Until last week, North Korea’s leader, Kim Jong-un, denied any COVID cases in the country. The leader announced the first case last week and ordered a nationwide lockdown in a bid to control the outbreak. Due to a lack of medical supplies, the country is promoting its citizens to use traditional medicines.
Using at-home remedies
North Korea’s leader Kim Jung-un has refused help from other countries like South Korea and the US when it came to the vaccine rollout. The country now appears to be suffering as they do not have the supplies needed to treat COVID patients.
In a bid to control the outbreak, state-run news agency KCNA has told people to try traditional medicines which were ‘effective in prevention and cure of the malicious disease,’ claims the news media.
The state media has also suggested that those suffering from COVID should take painkillers and fever medicines such as ibuprofen, amoxicillin, and other antibiotics, even though these medications do not work on the virus.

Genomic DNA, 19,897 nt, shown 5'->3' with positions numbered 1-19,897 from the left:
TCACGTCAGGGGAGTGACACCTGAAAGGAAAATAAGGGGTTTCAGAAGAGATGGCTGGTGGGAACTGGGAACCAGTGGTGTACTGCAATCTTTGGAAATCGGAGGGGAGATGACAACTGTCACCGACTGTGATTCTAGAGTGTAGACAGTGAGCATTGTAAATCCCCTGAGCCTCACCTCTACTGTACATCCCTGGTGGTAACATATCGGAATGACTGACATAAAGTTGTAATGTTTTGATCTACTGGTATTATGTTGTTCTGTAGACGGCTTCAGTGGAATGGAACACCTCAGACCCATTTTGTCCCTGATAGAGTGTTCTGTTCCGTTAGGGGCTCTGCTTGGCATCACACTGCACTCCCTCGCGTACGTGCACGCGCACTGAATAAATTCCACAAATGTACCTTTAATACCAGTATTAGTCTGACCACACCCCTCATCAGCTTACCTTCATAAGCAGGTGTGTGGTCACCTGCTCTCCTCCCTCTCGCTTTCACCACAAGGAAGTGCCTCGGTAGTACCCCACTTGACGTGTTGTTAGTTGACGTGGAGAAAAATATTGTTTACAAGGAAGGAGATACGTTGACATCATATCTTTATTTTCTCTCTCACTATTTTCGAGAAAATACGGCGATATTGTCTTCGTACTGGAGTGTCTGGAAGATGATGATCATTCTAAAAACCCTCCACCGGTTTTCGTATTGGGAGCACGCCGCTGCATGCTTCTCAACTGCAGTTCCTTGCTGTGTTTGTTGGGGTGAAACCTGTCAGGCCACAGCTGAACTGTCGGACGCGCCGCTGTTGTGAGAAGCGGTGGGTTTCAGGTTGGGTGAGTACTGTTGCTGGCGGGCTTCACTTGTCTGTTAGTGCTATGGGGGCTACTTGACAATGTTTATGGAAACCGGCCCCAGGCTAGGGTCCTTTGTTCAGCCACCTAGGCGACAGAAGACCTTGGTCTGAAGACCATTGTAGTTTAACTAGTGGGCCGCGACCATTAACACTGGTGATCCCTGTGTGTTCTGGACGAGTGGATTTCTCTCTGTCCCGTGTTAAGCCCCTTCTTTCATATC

Ryu Yong Chol, an official at Pyongyang’s anti-virus headquarters told state TV on Wednesday, May 18:
It is crucial that we find every person with fever symptoms so that they can be isolated and treated, to fundamentally block the spaces where the infectious disease could spread,
Experts are worried
Due to the lack of resources in North Korea, many experts are concerned about the population’s welfare. According to The Independent, Cho Chung Hui, a former North Korean agriculture official, said:
Their guidelines don’t make sense at all. It’s like the government is asking people to contact doctors only if they have breathing difficulties, which means just before they die.
Indeed the state media has suggested that people visit their doctors if they have difficulty breathing, spit up blood, or faint.
Tedros Adhanom Ghebreyesus, the World Health Organisation’s (WHO) director-general said earlier this week that the WHO was ‘deeply concerned at the risk of further spread’ of the virus, as reported by The Guardian.